Michael Morse, musicologist
1. If we are not engaging everyone in the creation of culture .. then the culture we are sharing and consuming is not that of our whole society
Two mistaken assumptions for the price of one here. Who says that culture, never mind “the”culture, singular, should be for “our whole society” in the first place? It is ridiculous on its face to believe that adolescent dance music shouldn’t be different than Catholic church music and night club jazz and 19thc. Concert music. We are a diverse population, and diverse society; attempting to create a single culture for all of it all the time denies that truth at best, and forcibly and unjustly suppresses it at worst. Second, the division of labour between professional artists and audience members has been vital to culture of all kinds for centuries now. That professionalism has been seen to interfere with the cultivation of amateur, “do it yourself cultures,” and is usually just anti-intellectual snobbish masquerading as populism when it does. But the advent of computer tools has made this problem virtually disappear. If someone is really dissatisfied with the music of Mozart or Thelonious Monk, or feels their own genius somehow oppressed by the accomplishments of Titian or Paul Klee, there are dozens and hundreds of programs that offer a short circuit to self-expression, and offer a quick way around the years of dedication and hard work that go into great art; if that’s what we want. Again, even if it is, there is a perfectly adequate solution in place, and one that does not call for any state support whatsoever. Thus:
2. “a move away from culture by and for an elite, however well meaning, to culture by and for all” is dishonest and wrong. The contrast of “elite”and “by and for all” is a specious contrast that rests on deliberately misformulated opinion. Especially thanks to the internet, where the literature, art, architecture, music, film, and television of the entire world is available to us all, the notion that culture could be confined to an elite is preposterous. By now, “culture”is for anyone who cares to explore its possibilities in their own lives. Cultural gatekeeper is not a job with any security or fringe benefits!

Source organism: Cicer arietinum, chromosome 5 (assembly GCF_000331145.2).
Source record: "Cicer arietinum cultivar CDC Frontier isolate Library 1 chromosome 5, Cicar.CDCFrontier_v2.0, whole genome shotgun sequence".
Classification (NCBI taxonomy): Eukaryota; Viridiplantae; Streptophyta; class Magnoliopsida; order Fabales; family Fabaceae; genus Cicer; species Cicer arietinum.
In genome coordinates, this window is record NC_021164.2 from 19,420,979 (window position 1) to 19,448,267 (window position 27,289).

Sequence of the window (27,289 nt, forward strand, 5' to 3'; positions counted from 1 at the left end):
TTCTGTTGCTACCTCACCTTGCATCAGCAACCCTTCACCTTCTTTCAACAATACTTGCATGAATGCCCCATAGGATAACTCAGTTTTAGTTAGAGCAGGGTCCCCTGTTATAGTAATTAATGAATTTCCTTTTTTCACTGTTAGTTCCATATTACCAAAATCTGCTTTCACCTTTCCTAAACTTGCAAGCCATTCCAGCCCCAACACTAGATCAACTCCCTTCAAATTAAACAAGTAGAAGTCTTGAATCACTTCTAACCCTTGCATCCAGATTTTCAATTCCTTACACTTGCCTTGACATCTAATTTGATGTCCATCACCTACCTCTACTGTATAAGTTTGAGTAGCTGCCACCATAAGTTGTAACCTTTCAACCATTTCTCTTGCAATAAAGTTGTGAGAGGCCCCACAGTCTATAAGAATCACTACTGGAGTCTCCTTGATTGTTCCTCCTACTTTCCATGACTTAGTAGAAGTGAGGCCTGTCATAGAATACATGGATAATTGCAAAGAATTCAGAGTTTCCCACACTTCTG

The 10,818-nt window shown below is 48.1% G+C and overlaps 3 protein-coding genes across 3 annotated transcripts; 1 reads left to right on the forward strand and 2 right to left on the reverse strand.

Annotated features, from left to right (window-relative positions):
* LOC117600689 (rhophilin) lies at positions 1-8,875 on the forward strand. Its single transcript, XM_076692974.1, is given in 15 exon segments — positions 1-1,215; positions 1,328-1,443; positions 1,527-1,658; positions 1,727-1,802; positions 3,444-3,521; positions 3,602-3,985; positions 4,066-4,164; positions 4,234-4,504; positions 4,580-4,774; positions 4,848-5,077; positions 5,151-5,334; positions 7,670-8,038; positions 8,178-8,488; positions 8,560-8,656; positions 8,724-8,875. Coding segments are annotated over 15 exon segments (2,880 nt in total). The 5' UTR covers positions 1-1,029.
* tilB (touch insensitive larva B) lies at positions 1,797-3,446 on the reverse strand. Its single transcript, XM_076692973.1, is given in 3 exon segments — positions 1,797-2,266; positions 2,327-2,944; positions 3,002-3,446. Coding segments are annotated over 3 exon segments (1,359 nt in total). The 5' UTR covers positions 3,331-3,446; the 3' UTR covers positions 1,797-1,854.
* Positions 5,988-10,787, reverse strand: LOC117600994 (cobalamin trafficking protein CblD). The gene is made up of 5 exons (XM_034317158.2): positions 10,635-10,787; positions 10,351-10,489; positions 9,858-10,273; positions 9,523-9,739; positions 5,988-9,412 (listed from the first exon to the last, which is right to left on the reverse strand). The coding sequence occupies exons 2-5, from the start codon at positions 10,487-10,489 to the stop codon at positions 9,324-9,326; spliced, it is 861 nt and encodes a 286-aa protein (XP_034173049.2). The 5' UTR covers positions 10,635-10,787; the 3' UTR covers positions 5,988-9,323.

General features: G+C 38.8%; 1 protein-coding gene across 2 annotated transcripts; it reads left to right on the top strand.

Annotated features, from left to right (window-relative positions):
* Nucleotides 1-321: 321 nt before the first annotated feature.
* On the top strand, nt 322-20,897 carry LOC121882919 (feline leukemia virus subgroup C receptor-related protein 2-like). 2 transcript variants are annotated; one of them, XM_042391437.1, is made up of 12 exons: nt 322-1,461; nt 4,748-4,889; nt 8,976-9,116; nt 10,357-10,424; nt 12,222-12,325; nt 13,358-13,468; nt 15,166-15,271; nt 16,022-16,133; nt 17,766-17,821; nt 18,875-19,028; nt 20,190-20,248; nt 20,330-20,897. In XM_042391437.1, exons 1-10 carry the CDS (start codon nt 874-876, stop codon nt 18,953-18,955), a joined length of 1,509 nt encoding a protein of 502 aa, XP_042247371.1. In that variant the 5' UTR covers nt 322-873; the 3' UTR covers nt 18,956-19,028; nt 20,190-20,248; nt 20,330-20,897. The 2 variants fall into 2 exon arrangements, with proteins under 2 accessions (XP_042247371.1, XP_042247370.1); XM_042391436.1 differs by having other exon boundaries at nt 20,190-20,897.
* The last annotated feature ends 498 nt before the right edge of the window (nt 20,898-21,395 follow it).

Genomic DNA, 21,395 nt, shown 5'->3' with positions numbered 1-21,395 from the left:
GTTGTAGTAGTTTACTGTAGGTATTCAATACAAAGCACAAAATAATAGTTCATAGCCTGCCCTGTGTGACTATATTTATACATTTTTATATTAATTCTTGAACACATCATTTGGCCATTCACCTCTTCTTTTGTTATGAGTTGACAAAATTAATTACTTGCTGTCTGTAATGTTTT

3. “The work we are talking about – grassroots, created by professionals and non-professionals together, often in communities rather than on main stages and in recognised venues – largely takes place outside the funded mainstream. Allowing everyone to join in, not simply as audiences and consumers, but as active participants, as creators, will result in a far greater array of work to engage with.”
The obvious rejoinder to the first statement is to restore and expand arts education funding. The time for universal creative activity and expression is in childhood. Countless studies now show that artistic activity among the young sharpens their minds and enhances their performance even in the skills that matter, to this society, so much more than mere art, the playground of life. Science and math scores are raised when student learn art and music. The statement’s mandate could be further enhanced by expanding adult art education, too. The second statement is purely speculative. It does not tell us what “a far greater array” entails or looks like, or in particular what is missing from the presently available range of options. Would we all be better off with artworks from our neighbours than from professional artists? Even if we agree for the sake of argument that we might, there would have to be some kind of evidence for the claim. Unsurprisingly, this document offers none–because there is none.
4. “We desperately need to bring everyone into the cultural ecology, not for audience development (though that’s a happy by-product) but as artist development.” As above; the desperation here is pure fiction, based on misguided populist ideology, not on anyone’s artistic experience.